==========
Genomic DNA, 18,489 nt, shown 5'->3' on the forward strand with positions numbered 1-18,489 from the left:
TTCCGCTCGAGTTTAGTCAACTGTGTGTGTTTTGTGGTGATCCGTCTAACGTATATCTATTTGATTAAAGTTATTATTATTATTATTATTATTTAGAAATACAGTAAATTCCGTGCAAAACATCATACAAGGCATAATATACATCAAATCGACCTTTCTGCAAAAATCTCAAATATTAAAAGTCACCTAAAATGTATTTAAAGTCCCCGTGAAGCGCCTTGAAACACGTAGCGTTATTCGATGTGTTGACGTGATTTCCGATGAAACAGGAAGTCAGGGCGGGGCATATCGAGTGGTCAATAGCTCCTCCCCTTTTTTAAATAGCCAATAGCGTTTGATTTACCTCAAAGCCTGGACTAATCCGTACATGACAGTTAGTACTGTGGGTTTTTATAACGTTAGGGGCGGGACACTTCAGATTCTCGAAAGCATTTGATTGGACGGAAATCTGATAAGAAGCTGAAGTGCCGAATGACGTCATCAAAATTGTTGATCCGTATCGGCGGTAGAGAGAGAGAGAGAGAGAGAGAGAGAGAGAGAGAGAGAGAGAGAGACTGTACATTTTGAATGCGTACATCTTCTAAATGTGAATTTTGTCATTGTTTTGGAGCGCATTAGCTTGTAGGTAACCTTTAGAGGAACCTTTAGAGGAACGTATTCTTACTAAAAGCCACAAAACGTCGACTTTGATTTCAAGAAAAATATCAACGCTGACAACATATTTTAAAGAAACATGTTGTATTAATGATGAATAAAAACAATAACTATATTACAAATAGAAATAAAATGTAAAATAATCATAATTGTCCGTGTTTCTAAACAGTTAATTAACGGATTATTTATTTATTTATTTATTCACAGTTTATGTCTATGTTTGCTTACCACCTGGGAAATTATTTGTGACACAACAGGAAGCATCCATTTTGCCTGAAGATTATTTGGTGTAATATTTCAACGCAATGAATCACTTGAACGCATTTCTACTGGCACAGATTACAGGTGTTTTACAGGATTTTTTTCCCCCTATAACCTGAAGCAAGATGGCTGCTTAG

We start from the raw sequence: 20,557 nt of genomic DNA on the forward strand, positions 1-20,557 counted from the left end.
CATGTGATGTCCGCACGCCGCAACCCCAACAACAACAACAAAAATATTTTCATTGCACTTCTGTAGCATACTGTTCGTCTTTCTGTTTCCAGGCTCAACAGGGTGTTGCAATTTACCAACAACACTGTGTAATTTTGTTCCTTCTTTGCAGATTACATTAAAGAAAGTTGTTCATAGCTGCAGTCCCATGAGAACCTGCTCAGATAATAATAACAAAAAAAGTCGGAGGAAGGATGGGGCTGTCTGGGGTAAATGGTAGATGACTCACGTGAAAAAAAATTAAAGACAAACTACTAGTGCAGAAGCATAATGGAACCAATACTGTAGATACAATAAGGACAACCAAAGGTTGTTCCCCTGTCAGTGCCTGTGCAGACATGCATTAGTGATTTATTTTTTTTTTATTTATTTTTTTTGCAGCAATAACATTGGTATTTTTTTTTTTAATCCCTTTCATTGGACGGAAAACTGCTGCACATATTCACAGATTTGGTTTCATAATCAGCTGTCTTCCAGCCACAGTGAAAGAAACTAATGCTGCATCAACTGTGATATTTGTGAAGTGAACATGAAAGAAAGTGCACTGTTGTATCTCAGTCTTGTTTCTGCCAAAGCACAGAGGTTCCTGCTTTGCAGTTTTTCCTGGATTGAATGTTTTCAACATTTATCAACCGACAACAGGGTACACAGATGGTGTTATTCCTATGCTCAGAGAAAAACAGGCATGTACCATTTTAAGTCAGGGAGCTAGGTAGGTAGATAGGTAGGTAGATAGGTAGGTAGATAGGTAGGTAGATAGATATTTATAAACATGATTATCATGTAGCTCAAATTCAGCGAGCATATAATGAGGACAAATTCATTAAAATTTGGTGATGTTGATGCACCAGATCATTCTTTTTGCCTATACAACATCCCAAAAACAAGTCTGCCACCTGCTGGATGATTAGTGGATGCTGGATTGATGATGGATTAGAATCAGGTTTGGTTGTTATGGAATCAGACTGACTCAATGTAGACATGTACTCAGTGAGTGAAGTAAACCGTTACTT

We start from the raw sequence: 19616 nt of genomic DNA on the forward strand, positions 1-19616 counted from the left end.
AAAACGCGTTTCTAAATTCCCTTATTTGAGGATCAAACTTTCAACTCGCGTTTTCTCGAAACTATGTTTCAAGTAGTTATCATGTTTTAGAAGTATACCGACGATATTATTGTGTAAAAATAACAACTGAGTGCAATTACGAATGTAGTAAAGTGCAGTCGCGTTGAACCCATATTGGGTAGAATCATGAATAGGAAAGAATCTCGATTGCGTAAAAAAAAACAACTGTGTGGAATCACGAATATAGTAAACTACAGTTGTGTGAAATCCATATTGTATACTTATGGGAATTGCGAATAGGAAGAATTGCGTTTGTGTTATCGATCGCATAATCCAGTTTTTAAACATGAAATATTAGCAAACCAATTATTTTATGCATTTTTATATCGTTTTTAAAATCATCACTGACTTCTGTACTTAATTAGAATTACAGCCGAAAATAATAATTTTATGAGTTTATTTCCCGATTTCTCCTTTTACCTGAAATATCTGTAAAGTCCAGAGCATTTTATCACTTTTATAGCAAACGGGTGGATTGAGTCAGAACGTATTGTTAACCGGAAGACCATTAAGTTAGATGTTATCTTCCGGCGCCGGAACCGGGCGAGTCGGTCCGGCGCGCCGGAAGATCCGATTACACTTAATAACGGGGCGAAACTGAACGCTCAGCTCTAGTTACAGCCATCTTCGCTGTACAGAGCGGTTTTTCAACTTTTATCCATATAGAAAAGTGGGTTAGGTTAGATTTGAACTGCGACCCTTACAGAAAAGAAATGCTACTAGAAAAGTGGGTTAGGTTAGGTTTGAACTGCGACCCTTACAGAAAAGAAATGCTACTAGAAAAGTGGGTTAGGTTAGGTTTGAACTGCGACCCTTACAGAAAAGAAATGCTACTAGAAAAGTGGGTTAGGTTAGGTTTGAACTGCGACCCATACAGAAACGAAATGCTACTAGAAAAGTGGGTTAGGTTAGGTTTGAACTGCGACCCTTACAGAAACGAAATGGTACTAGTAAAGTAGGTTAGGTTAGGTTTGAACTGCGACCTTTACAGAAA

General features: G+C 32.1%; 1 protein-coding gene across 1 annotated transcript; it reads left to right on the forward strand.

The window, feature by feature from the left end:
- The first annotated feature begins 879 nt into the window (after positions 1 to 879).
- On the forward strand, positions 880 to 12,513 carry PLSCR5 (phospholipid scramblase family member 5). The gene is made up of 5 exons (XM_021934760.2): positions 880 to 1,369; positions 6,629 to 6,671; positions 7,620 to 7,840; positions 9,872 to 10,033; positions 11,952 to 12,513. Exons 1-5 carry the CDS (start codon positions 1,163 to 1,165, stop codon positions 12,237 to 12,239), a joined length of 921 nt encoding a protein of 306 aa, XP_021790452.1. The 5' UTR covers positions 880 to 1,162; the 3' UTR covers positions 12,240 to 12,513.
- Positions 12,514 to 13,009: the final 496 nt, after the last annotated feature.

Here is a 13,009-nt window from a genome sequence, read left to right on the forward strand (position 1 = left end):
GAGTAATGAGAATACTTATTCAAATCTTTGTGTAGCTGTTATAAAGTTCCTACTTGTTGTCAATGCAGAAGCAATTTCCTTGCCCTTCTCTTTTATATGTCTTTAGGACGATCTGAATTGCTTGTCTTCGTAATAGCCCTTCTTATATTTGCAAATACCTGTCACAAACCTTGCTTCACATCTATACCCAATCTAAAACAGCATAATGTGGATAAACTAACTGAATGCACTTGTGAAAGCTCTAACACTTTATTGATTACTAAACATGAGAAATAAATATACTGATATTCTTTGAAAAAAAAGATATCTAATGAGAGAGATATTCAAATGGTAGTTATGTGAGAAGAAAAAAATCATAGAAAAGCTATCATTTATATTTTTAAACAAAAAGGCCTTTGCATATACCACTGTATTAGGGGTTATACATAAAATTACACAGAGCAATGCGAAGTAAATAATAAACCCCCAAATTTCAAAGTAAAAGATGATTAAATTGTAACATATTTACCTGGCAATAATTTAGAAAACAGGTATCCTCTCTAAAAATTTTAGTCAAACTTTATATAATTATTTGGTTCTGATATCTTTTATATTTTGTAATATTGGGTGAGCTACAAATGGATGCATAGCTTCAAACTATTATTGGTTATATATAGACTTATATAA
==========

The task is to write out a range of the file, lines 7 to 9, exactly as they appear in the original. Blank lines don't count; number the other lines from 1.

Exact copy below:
General features: G+C 32.1%; 1 protein-coding gene across 1 annotated transcript; it reads left to right on the forward strand.

The window, feature by feature from the left end:
- The first annotated feature begins 879 nt into the window (after positions 1 to 879).